Finally, in regards to helping your students manage the abundance of choices that lay before them throughout their high school years, author and speaker Rachel Cruze (daughter of Dave Ramsey) uses an excellent analogy to help parents focus on the goal of raising kids who will become responsible adults.

“One way Mom and Dad continually maintained a balance between grace and legalism was through the analogy of the rope. The Ramsey kids heard about the rope all the time. Our parents described it this way: “Picture an imaginary rope tied around your waist. I am holding the other end of the rope. The length of the rope is entirely up to me. A longer rope means you have more freedom to explore and make decisions, and a shorter rope means I have to rein you in a bit due to trust or behavioral issues.”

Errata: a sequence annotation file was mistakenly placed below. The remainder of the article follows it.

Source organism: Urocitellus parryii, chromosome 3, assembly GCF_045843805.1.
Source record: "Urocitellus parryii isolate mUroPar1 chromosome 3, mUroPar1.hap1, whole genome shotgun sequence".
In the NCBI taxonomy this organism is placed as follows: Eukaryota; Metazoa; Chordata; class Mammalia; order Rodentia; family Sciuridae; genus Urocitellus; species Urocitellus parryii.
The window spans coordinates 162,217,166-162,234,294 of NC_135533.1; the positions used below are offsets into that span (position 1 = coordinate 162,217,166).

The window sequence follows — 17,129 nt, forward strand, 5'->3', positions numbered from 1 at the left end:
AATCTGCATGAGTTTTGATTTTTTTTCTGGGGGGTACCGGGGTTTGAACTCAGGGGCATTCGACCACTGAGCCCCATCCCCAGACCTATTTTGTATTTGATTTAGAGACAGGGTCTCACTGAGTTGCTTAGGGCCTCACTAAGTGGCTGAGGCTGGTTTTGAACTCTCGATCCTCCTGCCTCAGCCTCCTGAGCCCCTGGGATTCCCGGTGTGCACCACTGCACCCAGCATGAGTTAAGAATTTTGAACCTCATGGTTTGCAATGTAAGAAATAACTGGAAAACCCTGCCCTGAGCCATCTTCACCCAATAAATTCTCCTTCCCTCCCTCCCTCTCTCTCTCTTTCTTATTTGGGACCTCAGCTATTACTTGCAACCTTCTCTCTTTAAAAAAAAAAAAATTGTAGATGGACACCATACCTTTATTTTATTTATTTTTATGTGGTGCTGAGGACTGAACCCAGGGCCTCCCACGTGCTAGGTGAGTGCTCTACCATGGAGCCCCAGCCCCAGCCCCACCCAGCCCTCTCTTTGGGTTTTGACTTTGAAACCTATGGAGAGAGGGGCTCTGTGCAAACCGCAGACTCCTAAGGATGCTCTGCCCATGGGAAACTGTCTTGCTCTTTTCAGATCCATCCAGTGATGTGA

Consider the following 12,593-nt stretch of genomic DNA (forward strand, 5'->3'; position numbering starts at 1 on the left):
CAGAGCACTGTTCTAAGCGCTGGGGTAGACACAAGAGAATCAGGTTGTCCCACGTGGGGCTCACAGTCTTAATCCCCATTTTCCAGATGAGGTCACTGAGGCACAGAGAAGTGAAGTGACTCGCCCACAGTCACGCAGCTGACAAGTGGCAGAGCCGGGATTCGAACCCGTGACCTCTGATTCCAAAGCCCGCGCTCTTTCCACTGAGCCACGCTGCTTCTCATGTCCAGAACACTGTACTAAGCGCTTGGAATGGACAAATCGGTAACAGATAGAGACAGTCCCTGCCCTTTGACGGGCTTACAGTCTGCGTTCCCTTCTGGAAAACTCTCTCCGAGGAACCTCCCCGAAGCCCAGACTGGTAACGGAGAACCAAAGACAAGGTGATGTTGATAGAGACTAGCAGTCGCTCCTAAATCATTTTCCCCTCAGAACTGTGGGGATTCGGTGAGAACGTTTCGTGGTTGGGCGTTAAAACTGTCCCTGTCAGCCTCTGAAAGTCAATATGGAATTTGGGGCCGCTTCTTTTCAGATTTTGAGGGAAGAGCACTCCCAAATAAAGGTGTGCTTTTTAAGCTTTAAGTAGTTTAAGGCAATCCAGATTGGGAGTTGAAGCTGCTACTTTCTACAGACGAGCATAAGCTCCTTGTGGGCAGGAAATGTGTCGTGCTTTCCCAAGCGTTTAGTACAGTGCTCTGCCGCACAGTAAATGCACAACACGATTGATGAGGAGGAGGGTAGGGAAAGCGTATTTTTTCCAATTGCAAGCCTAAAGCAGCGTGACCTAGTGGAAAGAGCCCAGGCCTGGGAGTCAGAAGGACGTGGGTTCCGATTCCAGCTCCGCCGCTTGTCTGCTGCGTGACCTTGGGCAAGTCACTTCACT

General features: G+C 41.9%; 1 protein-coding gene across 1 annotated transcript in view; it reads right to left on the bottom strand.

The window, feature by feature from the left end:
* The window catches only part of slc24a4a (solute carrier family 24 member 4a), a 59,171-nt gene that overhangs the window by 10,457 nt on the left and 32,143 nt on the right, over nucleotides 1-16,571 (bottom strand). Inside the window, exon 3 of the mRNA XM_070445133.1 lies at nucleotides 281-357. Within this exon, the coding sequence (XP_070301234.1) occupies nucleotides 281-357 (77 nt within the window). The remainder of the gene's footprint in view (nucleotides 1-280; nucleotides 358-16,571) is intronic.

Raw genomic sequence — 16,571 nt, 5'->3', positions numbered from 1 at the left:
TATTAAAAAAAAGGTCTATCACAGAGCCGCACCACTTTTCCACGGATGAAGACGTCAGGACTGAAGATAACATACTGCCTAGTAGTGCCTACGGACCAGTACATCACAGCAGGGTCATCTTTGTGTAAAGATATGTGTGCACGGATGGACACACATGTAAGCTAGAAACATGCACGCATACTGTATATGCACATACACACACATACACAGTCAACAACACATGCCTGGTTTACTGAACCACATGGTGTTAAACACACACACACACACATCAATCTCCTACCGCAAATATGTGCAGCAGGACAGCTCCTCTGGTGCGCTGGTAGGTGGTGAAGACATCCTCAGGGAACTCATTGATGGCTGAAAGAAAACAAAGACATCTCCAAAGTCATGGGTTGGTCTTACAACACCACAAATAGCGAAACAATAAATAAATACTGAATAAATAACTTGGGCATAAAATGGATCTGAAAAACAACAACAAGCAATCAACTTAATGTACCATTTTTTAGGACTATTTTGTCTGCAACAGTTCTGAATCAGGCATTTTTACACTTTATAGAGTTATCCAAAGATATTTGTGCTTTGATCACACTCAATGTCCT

For example, think about dropping your twelve-year-old daughter off at the movie theater. You tell her to stay inside the theater and that you’ll be back in two hours to pick her up at that exact spot. When you come back to pick her up two hours later, she is nowhere to be found. You call her and find out she’s across the street at the ice cream shop because she and her friends decided not to see a movie. So what happens? She loses some rope. You have to pull her back in a bit because she made a bad choice and didn’t call to ask permission. Now, imagine your teenager is at a high school party where adult beverages are flowing. If he calls you, tells you what’s going on, and asks you to come pick him up, then guess what? He just earned more rope because he showed the ability to make good decisions.”

You can read the full excerpt from the book Smart Money Smart Kids for the story of how powerful of an impact this analogy had one Rachel and her siblings at: https://www.rachelcruze.com/topics/kids-and-money/living-by-the-rope

 

Note: We will be hosting a 20 minute Parent Meeting for all parents on Sunday, September 10th at 12:30pm in Room 211 at WEFC. This meeting will cover the calendar, teaching, objectives for the coming school year, and Challenge.